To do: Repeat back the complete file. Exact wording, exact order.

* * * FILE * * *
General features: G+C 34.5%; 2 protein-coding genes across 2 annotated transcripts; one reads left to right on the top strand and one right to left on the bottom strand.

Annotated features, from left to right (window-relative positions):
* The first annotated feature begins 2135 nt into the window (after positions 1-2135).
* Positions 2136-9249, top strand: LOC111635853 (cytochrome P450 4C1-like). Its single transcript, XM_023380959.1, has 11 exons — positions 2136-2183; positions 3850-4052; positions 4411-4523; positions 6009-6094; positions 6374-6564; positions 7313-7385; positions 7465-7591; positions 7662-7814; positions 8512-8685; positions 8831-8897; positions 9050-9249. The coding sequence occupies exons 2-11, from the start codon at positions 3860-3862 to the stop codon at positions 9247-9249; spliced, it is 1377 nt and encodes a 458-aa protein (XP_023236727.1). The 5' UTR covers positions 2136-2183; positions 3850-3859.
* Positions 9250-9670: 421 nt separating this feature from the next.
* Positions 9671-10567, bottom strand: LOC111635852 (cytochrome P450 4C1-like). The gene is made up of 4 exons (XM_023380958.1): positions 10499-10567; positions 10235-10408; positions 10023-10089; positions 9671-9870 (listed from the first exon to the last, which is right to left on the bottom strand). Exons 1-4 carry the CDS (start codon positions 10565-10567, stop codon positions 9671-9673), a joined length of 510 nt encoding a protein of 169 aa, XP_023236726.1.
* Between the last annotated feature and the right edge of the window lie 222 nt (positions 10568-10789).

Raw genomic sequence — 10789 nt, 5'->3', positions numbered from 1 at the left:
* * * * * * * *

General features: G+C 34.5%; 2 protein-coding genes across 2 annotated transcripts; one reads left to right on the top strand and one right to left on the bottom strand.

Annotated features, from left to right (window-relative positions):
* The first annotated feature begins 2135 nt into the window (after positions 1-2135).
* Positions 2136-9249, top strand: LOC111635853 (cytochrome P450 4C1-like). Its single transcript, XM_023380959.1, has 11 exons — positions 2136-2183; positions 3850-4052; positions 4411-4523; positions 6009-6094; positions 6374-6564; positions 7313-7385; positions 7465-7591; positions 7662-7814; positions 8512-8685; positions 8831-8897; positions 9050-9249. The coding sequence occupies exons 2-11, from the start codon at positions 3860-3862 to the stop codon at positions 9247-9249; spliced, it is 1377 nt and encodes a 458-aa protein (XP_023236727.1). The 5' UTR covers positions 2136-2183; positions 3850-3859.
* Positions 9250-9670: 421 nt separating this feature from the next.
* Positions 9671-10567, bottom strand: LOC111635852 (cytochrome P450 4C1-like). The gene is made up of 4 exons (XM_023380958.1): positions 10499-10567; positions 10235-10408; positions 10023-10089; positions 9671-9870 (listed from the first exon to the last, which is right to left on the bottom strand). Exons 1-4 carry the CDS (start codon positions 10565-10567, stop codon positions 9671-9673), a joined length of 510 nt encoding a protein of 169 aa, XP_023236726.1.
* Between the last annotated feature and the right edge of the window lie 222 nt (positions 10568-10789).

Raw genomic sequence — 10789 nt, 5'->3', positions numbered from 1 at the left: